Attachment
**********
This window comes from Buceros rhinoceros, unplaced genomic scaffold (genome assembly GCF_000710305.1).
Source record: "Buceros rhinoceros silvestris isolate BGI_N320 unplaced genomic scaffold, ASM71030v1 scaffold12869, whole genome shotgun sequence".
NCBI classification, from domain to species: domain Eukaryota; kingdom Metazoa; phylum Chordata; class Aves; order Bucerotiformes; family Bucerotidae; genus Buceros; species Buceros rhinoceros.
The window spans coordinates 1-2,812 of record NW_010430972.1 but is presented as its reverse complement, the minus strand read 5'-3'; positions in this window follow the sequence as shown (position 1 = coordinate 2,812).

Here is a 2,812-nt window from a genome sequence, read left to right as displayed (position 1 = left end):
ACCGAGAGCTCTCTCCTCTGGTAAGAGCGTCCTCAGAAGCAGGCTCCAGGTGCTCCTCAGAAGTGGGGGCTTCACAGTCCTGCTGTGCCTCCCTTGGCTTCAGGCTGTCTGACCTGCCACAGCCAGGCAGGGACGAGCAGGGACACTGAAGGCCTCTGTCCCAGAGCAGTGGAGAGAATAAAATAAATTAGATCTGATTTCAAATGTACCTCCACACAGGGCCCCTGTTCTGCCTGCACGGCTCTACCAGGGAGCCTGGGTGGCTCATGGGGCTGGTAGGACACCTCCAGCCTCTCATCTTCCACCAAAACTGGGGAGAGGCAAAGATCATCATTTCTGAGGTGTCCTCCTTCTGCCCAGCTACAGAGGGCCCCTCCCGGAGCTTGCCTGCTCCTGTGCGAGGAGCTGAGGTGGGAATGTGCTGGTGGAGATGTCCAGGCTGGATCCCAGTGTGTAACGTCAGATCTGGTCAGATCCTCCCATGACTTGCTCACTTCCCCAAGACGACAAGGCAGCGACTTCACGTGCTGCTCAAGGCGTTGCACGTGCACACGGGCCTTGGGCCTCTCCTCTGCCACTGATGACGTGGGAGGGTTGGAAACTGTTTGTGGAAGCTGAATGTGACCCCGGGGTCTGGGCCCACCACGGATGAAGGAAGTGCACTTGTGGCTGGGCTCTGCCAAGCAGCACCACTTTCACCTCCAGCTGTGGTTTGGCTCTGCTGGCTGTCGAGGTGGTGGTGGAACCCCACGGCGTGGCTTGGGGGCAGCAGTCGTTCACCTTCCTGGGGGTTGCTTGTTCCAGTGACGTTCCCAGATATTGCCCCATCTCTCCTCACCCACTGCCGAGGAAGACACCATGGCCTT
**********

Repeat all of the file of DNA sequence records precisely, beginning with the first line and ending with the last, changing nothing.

This window comes from Buceros rhinoceros, unplaced genomic scaffold (genome assembly GCF_000710305.1).
Source record: "Buceros rhinoceros silvestris isolate BGI_N320 unplaced genomic scaffold, ASM71030v1 scaffold12869, whole genome shotgun sequence".
NCBI classification, from domain to species: domain Eukaryota; kingdom Metazoa; phylum Chordata; class Aves; order Bucerotiformes; family Bucerotidae; genus Buceros; species Buceros rhinoceros.
The window spans coordinates 1-2,812 of record NW_010430972.1 but is presented as its reverse complement, the minus strand read 5'-3'; positions in this window follow the sequence as shown (position 1 = coordinate 2,812).

Here is a 2,812-nt window from a genome sequence, read left to right as displayed (position 1 = left end):
ACCGAGAGCTCTCTCCTCTGGTAAGAGCGTCCTCAGAAGCAGGCTCCAGGTGCTCCTCAGAAGTGGGGGCTTCACAGTCCTGCTGTGCCTCCCTTGGCTTCAGGCTGTCTGACCTGCCACAGCCAGGCAGGGACGAGCAGGGACACTGAAGGCCTCTGTCCCAGAGCAGTGGAGAGAATAAAATAAATTAGATCTGATTTCAAATGTACCTCCACACAGGGCCCCTGTTCTGCCTGCACGGCTCTACCAGGGAGCCTGGGTGGCTCATGGGGCTGGTAGGACACCTCCAGCCTCTCATCTTCCACCAAAACTGGGGAGAGGCAAAGATCATCATTTCTGAGGTGTCCTCCTTCTGCCCAGCTACAGAGGGCCCCTCCCGGAGCTTGCCTGCTCCTGTGCGAGGAGCTGAGGTGGGAATGTGCTGGTGGAGATGTCCAGGCTGGATCCCAGTGTGTAACGTCAGATCTGGTCAGATCCTCCCATGACTTGCTCACTTCCCCAAGACGACAAGGCAGCGACTTCACGTGCTGCTCAAGGCGTTGCACGTGCACACGGGCCTTGGGCCTCTCCTCTGCCACTGATGACGTGGGAGGGTTGGAAACTGTTTGTGGAAGCTGAATGTGACCCCGGGGTCTGGGCCCACCACGGATGAAGGAAGTGCACTTGTGGCTGGGCTCTGCCAAGCAGCACCACTTTCACCTCCAGCTGTGGTTTGGCTCTGCTGGCTGTCGAGGTGGTGGTGGAACCCCACGGCGTGGCTTGGGGGCAGCAGTCGTTCACCTTCCTGGGGGTTGCTTGTTCCAGTGACGTTCCCAGATATTGCCCCATCTCTCCTCACCCACTGCCGAGGAAGACACCATGGCCTT